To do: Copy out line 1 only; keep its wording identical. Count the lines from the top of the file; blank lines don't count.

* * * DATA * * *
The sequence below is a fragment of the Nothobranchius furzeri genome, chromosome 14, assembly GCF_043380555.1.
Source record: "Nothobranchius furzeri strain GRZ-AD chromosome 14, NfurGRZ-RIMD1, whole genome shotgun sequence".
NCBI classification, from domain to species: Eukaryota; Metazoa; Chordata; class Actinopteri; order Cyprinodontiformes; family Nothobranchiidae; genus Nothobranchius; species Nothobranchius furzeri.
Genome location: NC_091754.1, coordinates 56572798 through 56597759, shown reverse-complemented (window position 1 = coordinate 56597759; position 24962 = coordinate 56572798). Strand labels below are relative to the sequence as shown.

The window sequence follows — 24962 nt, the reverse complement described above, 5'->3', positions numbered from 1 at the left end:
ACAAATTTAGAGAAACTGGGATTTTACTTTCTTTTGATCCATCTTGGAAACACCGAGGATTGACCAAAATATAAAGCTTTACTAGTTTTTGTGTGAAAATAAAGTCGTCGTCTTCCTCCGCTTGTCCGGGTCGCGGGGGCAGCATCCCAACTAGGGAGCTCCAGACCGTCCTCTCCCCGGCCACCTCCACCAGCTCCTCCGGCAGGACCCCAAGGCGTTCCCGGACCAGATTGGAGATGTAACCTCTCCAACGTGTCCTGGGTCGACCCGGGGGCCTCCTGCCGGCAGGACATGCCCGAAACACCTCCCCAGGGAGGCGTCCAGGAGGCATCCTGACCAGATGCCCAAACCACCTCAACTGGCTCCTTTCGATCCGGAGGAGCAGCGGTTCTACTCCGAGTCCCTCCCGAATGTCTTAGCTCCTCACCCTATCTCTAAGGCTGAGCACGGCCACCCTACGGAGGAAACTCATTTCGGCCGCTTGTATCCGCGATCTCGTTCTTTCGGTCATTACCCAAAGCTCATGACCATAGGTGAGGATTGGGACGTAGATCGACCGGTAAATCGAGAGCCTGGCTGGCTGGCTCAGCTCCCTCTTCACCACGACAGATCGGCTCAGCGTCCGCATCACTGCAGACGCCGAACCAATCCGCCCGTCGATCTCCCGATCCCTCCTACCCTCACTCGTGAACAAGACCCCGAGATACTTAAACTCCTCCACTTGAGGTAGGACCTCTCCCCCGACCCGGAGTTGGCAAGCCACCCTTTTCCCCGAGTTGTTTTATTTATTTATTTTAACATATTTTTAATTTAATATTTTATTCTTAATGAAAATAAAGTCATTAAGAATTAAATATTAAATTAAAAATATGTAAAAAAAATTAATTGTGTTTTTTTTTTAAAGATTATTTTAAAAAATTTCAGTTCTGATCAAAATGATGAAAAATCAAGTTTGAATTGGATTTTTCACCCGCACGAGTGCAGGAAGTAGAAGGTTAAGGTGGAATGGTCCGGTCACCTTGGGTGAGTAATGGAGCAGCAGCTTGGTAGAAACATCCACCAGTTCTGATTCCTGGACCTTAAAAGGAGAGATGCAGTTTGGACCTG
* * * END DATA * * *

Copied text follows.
The sequence below is a fragment of the Nothobranchius furzeri genome, chromosome 14, assembly GCF_043380555.1.